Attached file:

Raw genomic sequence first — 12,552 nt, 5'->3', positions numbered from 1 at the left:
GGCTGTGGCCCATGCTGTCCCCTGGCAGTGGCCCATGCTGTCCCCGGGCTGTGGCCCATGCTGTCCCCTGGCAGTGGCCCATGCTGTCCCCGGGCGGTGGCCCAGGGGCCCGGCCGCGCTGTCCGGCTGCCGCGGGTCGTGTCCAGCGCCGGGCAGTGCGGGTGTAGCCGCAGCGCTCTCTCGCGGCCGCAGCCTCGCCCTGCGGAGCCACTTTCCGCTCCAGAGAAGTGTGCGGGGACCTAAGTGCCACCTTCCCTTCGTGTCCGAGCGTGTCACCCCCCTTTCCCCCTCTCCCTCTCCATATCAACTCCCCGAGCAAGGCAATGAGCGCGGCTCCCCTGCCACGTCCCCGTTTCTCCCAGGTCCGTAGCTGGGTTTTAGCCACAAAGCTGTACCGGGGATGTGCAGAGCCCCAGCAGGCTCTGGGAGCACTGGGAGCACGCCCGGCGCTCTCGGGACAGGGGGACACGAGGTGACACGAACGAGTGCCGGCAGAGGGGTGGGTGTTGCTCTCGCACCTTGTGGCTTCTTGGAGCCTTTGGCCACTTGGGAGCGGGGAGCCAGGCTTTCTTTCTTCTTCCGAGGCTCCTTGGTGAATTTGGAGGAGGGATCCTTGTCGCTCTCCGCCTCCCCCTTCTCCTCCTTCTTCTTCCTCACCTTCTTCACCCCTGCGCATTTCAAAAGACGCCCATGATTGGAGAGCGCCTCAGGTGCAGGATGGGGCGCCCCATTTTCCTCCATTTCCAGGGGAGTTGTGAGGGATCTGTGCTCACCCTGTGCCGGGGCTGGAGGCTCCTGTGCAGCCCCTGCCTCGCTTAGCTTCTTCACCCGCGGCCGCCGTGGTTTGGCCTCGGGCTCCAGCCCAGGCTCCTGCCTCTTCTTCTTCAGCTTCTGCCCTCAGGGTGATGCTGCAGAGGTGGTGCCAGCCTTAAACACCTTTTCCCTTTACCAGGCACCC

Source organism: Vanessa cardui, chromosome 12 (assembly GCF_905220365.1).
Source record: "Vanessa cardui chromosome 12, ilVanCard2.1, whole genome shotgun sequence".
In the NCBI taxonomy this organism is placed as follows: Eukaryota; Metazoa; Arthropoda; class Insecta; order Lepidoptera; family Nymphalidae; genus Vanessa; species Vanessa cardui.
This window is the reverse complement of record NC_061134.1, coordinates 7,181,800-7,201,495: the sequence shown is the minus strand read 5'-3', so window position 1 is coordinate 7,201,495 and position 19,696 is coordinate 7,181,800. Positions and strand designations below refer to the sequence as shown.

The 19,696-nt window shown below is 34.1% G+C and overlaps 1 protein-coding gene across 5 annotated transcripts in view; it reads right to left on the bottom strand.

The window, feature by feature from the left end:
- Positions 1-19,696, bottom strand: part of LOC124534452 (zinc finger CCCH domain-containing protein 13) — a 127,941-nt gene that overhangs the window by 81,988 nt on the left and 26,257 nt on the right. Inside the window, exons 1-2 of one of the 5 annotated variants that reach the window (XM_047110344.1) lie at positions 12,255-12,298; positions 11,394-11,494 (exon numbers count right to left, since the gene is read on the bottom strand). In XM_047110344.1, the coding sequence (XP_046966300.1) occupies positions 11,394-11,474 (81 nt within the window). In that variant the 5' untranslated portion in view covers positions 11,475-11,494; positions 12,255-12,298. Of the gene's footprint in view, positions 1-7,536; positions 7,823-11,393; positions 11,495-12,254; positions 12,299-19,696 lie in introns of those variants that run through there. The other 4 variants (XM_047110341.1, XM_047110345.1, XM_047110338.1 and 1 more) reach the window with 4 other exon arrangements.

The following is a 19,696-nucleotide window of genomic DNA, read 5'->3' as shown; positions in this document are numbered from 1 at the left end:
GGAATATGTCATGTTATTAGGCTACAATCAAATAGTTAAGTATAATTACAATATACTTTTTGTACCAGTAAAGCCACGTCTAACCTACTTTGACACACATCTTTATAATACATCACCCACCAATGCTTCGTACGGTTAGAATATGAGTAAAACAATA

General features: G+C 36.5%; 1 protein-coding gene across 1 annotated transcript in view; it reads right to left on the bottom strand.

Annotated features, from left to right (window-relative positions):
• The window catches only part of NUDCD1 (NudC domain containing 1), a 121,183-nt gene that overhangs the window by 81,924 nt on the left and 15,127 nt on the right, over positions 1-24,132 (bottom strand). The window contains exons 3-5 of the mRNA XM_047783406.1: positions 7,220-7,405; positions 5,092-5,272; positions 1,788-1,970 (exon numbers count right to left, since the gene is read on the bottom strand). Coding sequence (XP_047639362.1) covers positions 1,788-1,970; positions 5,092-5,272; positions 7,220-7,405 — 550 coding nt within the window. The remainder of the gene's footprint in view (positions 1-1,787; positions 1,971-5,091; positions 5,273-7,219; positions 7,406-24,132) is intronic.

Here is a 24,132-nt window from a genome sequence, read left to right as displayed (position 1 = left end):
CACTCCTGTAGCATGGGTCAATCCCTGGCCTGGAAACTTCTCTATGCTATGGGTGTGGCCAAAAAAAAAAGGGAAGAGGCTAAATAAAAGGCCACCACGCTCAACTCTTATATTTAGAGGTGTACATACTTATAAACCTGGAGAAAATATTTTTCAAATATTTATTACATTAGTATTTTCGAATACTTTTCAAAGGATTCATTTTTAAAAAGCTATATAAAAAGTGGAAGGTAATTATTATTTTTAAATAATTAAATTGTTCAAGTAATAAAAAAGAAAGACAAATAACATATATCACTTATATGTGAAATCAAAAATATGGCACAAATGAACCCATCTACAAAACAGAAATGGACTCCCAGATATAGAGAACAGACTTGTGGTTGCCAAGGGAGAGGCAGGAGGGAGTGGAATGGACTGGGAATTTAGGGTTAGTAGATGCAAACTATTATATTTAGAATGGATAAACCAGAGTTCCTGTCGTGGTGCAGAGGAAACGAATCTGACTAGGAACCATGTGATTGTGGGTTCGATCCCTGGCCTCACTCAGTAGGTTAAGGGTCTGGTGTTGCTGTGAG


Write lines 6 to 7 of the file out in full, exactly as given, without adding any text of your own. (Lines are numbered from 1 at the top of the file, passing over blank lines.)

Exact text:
This window is the reverse complement of record NC_061134.1, coordinates 7,181,800-7,201,495: the sequence shown is the minus strand read 5'-3', so window position 1 is coordinate 7,201,495 and position 19,696 is coordinate 7,181,800. Positions and strand designations below refer to the sequence as shown.

The 19,696-nt window shown below is 34.1% G+C and overlaps 1 protein-coding gene across 5 annotated transcripts in view; it reads right to left on the bottom strand.